The Semiconductor Industry Leadership and Innovation Canada Action Network (SILICAN) is calling on Ottawa to set up a new federal office to coordinate semiconductor policy and programs across the government. In a policy report, SILICAN also urged the government to prioritize funding cost-effective manufacturing, making more capital available to companies in the sector wanting to scale and supporting development and retention of the semiconductor workforce, including with scholarships and training through co-ops and internships. SILICAN says the global semiconductor chips sector is forecast to reach $1.3 trillion in sales by 2030. SILICAN’s members include: Council of Canadian Innovators; CMC Microsystems; Deep Tech Canada; Canada’s Semiconductor Council; Alliance for Semiconductor Innovation Canada; Optonique; U15 Group of Research Universities; Canadian Innovation Network; and the Semiconductor Ecosystem and Centre for Talent and Research. SILICAN
Canada currently lags other jurisdictions in making effective use of digital health innovations and existing health data, which became apparent during the COVID19 pandemic. A Canadian Council of Academies(CCA) expert panel report, “Connecting the Dots,” commissioned by the Public Health Agency of Canada, examined the opportunities for maximizing the benefits of health data sharing. The 13-member panel was chaired by Chaim Bell, physician-in-chief at Sinai Health and professor of medicine and health policy, management and evaluation at the University of Toronto. The opportunities identified by the panel are:
- implementing a learning health system
- building on the experience of existing, smaller-scale health data sharing networks in Canada, as well as data-sharing initiatives in international jurisdictions
- investing in and implementing new data-exchange and interoperability standards through a collaborative, coordinated, and incremental approach, along with the careful deployment of incentives or mandates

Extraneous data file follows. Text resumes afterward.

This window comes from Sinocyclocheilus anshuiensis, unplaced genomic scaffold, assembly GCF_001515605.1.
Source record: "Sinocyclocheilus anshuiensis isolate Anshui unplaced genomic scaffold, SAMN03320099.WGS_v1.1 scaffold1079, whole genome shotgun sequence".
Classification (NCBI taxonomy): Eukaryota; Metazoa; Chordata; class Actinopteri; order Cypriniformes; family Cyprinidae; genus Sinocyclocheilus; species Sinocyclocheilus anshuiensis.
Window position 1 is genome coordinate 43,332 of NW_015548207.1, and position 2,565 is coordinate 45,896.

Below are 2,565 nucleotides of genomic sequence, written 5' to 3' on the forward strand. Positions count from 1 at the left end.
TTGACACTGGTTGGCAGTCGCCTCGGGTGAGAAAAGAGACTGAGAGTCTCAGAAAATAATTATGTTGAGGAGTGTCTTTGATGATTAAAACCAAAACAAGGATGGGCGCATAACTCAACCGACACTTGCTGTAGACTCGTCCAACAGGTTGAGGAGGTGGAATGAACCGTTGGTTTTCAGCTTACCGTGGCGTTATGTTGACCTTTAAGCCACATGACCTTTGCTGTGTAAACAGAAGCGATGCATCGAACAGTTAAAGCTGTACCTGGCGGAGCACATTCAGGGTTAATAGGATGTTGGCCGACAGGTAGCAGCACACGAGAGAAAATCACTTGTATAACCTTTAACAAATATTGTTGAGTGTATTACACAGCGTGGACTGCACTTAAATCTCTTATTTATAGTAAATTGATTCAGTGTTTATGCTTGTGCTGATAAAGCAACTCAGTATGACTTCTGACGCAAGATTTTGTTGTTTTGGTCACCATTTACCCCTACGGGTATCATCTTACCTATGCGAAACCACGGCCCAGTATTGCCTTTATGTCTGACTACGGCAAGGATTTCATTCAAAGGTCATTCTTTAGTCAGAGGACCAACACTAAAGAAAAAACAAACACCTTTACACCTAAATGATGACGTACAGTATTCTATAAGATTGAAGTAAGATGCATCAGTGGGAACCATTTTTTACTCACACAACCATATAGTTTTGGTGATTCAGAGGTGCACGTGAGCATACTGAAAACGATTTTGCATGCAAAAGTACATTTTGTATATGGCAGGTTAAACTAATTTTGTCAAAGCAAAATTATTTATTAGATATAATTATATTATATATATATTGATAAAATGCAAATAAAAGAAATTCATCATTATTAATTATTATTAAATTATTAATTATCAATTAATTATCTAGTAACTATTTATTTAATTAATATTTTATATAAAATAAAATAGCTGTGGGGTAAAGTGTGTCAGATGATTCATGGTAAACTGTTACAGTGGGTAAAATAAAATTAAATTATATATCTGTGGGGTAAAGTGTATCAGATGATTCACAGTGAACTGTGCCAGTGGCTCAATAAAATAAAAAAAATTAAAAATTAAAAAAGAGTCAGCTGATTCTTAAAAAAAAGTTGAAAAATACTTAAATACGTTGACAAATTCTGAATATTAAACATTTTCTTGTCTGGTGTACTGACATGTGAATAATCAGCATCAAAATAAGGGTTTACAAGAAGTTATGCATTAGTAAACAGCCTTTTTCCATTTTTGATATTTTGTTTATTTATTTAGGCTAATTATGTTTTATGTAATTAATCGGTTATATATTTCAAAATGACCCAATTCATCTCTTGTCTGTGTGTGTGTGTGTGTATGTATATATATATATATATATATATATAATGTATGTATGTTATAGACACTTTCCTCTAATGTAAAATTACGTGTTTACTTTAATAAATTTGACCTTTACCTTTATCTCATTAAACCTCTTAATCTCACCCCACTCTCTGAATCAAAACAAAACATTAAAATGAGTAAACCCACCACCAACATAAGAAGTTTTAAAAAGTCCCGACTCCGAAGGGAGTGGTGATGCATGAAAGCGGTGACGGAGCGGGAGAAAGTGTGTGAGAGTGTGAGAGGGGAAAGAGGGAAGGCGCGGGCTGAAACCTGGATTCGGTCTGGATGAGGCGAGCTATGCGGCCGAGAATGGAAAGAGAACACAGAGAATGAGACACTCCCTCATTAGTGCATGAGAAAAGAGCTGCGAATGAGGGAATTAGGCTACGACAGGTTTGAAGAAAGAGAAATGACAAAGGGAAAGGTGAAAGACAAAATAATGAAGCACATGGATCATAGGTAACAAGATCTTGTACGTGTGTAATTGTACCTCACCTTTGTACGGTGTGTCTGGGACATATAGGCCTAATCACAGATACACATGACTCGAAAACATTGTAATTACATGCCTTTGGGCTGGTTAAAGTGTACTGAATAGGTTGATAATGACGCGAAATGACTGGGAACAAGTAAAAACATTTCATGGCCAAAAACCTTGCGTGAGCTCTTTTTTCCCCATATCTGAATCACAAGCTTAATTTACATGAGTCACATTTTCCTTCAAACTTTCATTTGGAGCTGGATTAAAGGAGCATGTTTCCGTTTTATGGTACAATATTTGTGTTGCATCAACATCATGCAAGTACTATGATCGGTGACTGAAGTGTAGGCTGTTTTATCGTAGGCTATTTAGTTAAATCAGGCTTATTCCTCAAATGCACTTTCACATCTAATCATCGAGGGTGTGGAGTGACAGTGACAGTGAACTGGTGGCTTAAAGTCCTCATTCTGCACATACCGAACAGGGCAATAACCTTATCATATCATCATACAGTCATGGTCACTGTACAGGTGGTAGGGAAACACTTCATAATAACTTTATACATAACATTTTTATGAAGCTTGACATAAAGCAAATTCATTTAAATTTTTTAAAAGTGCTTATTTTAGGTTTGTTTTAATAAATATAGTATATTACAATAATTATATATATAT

- establishing an arm’s-length, independent organization mandated to coordinate data sharing across sectors, organizations, and actors
- relying on interpretive flexibility within existing legislative frameworks, rather than legal reform, to drive the shift toward a stewardship model of data governance.
No approach to health data governance and management can maximize the benefits of health data sharing in Canada without first maximizing the opportunities for exchange, the panel said. “Coordination among jurisdictions, regions, sectors, and individual actors is the critical first step toward enhancing pan-Canadian health data sharing.” With the provinces and territories set to seek opportunities to invest in their health data systems in accordance with the federal government’s conditions for top-up funding, now is the time to push for collaboration in health data governance, the panel said. CCA
U.S. President Joe Biden issued a sweeping executive order establishing new standards for artificial intelligence safety and security. The order requires:
- that developers of the most powerful AI systems share their safety test results and other critical information with the U.S. government.
- develop standards, tools, and tests to help ensure that AI systems are safe, secure, and trustworthy. The National Institute of Standards and Technology will set rigorous standards and the Department of Homeland Security will apply those standards to critical infrastructure sectors and establish the AI Safety and Security Board.
- protect against the risks of using AI to engineer dangerous biological materials by developing strong new standards for biological synthesis screening. Agencies that fund life-science projects will establish these standard as a condition of federal funding.